As the world of technology continues to change, the necessity for an ever-evolving set of tools to face it has become increasingly prominent. The next generation of students bare the weight of the unknown future of the advanced world and its workforce on their shoulders.
With these changes, schools across the globe are taking steps to help prepare students for their future by weaving innovation and adaptivity. At Miss Porter’s School in Farmington, Connecticut, students are required to take classes in Technology, Innovation, and Entrepreneurship (T.I.E.), as well as are encouraged to further pursue these areas through classes like engineering, digital marketing, mobile app development, game design, and more. However, efforts to teach students about the world they are going to live in reaches far further then the Farmington bubble. The growth of these programs can be seen across the world. In Europe, for example, the European Schoolnet’s STEM Alliance recognizes STEM literacy as critical to keep the world turning and provides training materials for teachers and helps implement strategic initiatives into schools. The STEM Alliance also focuses on topics like digital citizenship and evidence for innovation. Regardless of geographic location, the growth of innovation based programs in schools is undeniably noticeable.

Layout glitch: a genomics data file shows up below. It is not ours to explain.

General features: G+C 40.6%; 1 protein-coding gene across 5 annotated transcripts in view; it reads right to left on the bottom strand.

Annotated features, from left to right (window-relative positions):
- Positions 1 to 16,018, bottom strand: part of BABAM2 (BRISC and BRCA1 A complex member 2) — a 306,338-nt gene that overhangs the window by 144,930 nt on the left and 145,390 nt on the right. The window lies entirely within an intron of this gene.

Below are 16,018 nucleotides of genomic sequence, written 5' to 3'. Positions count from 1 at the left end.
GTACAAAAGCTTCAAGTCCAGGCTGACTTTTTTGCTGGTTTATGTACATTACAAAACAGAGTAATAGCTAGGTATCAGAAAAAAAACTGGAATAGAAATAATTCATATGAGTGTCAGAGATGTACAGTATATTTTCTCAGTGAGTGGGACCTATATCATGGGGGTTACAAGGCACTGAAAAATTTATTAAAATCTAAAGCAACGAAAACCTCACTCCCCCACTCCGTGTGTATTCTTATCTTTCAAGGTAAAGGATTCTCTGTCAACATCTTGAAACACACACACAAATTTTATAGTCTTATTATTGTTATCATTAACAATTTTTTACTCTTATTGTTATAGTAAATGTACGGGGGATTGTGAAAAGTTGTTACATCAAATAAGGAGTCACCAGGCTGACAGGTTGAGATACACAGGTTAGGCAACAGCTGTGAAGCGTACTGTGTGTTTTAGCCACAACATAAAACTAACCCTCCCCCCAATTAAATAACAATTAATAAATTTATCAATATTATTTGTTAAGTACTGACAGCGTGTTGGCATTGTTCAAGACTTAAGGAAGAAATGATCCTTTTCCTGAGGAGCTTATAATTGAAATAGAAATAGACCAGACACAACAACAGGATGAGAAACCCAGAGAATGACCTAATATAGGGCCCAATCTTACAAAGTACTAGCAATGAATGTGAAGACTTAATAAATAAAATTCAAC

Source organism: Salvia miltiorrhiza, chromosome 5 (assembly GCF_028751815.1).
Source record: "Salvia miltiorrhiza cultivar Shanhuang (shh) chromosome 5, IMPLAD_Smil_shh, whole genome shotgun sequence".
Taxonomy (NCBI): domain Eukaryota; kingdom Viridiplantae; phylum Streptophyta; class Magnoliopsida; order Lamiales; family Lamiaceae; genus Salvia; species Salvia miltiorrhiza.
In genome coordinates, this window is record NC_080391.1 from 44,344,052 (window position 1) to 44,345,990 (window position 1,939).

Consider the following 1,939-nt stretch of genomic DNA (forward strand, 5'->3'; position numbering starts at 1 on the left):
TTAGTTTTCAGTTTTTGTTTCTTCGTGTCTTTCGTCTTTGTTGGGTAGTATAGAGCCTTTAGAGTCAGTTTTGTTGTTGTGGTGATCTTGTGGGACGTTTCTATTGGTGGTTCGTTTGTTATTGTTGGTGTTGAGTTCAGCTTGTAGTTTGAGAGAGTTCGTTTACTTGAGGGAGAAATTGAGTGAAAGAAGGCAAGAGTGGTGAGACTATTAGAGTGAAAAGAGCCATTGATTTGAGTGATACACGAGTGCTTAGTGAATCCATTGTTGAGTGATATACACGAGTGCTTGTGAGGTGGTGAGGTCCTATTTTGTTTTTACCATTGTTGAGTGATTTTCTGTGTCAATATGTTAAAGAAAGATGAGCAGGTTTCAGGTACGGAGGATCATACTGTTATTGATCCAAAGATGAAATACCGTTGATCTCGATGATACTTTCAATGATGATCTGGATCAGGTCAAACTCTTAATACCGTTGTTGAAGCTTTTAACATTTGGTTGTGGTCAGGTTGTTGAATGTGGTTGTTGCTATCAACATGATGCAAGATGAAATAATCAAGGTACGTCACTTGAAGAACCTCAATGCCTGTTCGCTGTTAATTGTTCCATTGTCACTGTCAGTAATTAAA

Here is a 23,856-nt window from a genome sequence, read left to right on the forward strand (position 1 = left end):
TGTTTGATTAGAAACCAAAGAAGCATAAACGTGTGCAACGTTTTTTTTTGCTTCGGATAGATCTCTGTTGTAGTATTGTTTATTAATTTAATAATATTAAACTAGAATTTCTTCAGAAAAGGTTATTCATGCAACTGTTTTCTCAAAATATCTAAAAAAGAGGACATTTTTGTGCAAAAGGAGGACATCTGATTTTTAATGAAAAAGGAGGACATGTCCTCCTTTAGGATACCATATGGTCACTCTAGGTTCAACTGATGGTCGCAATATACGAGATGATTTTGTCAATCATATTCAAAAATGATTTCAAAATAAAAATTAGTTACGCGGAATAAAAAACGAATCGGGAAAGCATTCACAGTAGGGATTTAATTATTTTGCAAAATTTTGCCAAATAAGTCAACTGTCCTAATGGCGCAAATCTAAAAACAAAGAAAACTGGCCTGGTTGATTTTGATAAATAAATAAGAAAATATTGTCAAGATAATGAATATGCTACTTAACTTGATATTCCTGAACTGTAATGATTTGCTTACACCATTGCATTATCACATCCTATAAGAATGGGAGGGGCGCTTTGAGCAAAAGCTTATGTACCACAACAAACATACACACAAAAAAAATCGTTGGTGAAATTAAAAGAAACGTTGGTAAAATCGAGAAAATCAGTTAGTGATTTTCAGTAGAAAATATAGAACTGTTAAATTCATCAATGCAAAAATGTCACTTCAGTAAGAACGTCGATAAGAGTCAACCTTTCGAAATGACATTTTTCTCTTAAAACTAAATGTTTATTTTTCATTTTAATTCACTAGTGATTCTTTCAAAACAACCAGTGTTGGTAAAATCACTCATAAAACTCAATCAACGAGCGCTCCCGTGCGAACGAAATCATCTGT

The efforts of schools to not only stay up to date but to pave the future of technology, innovation, and entrepreneurship has not gone unnoticed. Because of these efforts, we can see increases in popularity of STEM (Science, Technology, Engineering, and Math) across teenagers (and a noticeable increase among women, who’s interest in these subjects has been historically disproportionate to men), as well as increased popularity of events like Hackathons and other STEM related conferences.
As our world and workforce continues to grow and change, it is critical that we continue to prepare students around the world for the future of technology and the world they will live in.